They used to go to a school about two miles away, and it took a lot for our kids to adapt to school and for the school to adapt to them because they were discriminated against by their own peers, and not all teachers treated them well either. They experienced a lot of discrimination and persecution for being Mapuches. State officials have come to request children be schooled here in the city, but if they used to be discriminated against out there in the countryside at a rural school, just imagine what it’d be like for them here in the city. Cycles and spaces that were being developed with children in the countryside have also been disrupted a lot, along with the ways of attempting to communicate history, which is so important to protect as a part of the continuation of our people. Children represent all that: the continuation of our people. There are twelve imprisoned kids, among them three babies, one whom was born with their mother in custody. If these children were not Mapuches, the story would be different—they’d perhaps be free with their mommas—but discrimination is so huge, and society naturalizes it so much that they are still locked away.

The arrest of women and, among you, the Machi, is a direct attack against those who sustain the community, life, the wisdom of the people. What daily forms of resistance give you the strength to keep fighting?

Our strength comes from our ceremonies, from our feientum, our beliefs, our faith, from the newen that we have as Mapuches, as people in connection with earth, in connection with the nien, with biodiversity. Also, communication among us and with other Mapuches who come seeking advice keeps us strong. It becomes difficult, of course, but determination is still on our side. We, Mapuche women, will never give up on what we are. That’s what they want to silence, what they want to disappear. We will never renounce what we are. We’ve never done it when we were under arrest, forcibly transferred, or tortured; neither have the mothers, who have been separated from their children. We have never been broken, never kneeled down; we have always remained steadfast, so we won’t back down now. We are still strong, still have our convictions, our conviction of keeping our culture alive, of being the guardians of biodiversity. We are still strong with our feientum, our beliefs.

We appreciate this space a lot—we hope something is understood about our struggle. We know it’s hard and we hope those who read this are also resilient, have the conviction of what is, and understand that this was not just an attack against a Mapuche community alone or against the Mapuche people; it is also an attack against all peoples who preserve the water, the earth, and the life we look after. It is an attack on the resistance against the assault of extractive businesses, the real estate businesses, and the mega mining companies. This is a breakthrough for these companies, for these scheming businesses, and an advance for the right-wing. All conscious society must also understand that winning this fight also may set a precedent for the preservation of biodiversity, of the water we all drink, and for these scheming businesses to stop, for the only thing they want is to destroy it all. Strength to everyone all the same. Newen tuleymun, as we used to say.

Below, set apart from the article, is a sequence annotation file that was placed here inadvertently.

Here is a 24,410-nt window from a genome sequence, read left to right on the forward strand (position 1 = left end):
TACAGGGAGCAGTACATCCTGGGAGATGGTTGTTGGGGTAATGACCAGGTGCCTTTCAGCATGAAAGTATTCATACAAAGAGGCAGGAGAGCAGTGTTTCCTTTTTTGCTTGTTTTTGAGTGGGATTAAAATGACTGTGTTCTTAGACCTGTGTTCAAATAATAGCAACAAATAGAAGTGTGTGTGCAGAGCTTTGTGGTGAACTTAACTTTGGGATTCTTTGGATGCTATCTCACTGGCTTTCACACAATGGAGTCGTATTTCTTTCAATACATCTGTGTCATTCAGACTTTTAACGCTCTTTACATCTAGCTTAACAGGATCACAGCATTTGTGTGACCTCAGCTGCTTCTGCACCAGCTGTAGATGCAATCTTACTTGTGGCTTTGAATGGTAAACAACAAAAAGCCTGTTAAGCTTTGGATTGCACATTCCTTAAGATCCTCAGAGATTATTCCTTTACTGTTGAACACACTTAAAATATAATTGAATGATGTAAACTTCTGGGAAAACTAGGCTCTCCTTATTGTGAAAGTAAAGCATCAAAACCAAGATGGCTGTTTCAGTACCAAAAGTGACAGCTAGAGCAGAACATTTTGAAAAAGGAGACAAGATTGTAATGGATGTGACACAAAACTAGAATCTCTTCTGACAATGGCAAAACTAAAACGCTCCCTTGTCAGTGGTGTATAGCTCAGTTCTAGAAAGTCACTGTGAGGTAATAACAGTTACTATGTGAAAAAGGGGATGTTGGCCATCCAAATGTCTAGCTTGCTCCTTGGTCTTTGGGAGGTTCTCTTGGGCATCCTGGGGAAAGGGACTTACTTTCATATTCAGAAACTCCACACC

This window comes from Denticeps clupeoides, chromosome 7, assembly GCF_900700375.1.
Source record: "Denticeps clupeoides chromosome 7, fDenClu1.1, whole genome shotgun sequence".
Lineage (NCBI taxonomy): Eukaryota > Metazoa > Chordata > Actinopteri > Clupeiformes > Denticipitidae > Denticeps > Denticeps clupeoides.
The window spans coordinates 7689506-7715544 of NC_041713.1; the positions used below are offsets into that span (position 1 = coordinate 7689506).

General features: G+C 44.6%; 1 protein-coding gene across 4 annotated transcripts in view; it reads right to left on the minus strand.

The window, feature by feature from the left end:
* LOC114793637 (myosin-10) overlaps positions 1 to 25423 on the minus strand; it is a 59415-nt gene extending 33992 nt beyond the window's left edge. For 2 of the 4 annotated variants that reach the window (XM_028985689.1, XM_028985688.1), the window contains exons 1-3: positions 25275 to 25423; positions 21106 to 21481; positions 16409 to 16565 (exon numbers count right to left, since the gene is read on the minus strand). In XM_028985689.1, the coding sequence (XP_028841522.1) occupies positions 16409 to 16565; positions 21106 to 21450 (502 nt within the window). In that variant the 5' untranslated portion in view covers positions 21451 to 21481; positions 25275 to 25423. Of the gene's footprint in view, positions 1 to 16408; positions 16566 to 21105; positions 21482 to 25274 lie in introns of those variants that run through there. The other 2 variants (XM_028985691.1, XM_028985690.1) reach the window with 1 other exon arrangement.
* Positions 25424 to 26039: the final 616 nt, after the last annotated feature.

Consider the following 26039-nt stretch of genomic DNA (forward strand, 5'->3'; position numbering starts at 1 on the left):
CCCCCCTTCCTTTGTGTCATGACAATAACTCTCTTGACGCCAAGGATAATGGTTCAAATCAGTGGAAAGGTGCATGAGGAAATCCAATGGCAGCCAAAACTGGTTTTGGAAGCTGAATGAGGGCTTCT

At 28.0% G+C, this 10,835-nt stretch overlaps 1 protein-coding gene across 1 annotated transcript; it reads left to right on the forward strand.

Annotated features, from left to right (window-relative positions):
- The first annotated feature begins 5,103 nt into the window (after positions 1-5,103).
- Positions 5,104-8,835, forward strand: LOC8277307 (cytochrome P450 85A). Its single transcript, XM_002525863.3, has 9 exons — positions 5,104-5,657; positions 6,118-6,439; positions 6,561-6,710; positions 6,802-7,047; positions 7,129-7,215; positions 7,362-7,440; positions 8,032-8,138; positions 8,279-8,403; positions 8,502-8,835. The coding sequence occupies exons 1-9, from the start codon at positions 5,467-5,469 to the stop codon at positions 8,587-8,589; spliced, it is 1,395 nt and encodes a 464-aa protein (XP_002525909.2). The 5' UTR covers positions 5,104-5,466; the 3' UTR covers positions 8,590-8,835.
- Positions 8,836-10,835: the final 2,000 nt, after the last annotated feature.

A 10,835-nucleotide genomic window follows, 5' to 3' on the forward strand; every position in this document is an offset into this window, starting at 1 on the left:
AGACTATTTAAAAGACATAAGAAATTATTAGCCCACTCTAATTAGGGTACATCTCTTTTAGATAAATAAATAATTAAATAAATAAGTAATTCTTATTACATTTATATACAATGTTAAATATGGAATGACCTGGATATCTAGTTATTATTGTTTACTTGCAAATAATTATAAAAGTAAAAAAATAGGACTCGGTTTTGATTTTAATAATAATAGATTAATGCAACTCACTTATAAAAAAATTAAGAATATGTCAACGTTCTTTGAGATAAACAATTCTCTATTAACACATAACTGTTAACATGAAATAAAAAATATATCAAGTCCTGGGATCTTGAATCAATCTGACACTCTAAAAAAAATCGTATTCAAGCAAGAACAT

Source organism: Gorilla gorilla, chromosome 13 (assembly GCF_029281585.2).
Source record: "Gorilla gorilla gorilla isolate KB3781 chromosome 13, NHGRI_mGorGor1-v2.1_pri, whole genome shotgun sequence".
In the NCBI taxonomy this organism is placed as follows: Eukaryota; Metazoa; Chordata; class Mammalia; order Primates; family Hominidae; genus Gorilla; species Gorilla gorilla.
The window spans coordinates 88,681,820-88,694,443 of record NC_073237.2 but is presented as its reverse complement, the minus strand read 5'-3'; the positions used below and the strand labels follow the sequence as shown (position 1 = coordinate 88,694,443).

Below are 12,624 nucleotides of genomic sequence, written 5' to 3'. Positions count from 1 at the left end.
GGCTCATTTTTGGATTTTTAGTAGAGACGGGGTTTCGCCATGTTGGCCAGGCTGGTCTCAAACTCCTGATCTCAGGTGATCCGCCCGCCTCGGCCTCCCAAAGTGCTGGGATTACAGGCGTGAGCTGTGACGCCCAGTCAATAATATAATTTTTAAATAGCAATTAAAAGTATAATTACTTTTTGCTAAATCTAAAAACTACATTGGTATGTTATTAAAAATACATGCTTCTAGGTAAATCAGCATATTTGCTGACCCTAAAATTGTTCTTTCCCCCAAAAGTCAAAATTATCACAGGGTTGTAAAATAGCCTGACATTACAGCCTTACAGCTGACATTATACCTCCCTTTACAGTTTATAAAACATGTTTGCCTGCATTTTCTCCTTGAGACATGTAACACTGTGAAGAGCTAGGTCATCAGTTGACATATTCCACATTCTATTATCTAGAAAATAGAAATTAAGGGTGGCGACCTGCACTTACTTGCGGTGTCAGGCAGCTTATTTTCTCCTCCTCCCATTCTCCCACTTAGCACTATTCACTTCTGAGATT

At the moment, we feel the state has abandoned the dialogue roundtable, and we still have the will to establish a dialogue despite the different kinds of violence we have gone through, and still hope the state is willing as well, that National Parks is also willing, that they stop prioritizing profit and political and economic interests over our lives. We shall remain steadfast. If the dialogue roundtable does not move forward, the state and its accomplices will have to bear responsibility for whatever may happen if the community takes another turn or if the Machi’s health deteriorates further, or that of the children or any of the lamuen. We will remain determined in our identity, in our culture, and in reclaiming the territories.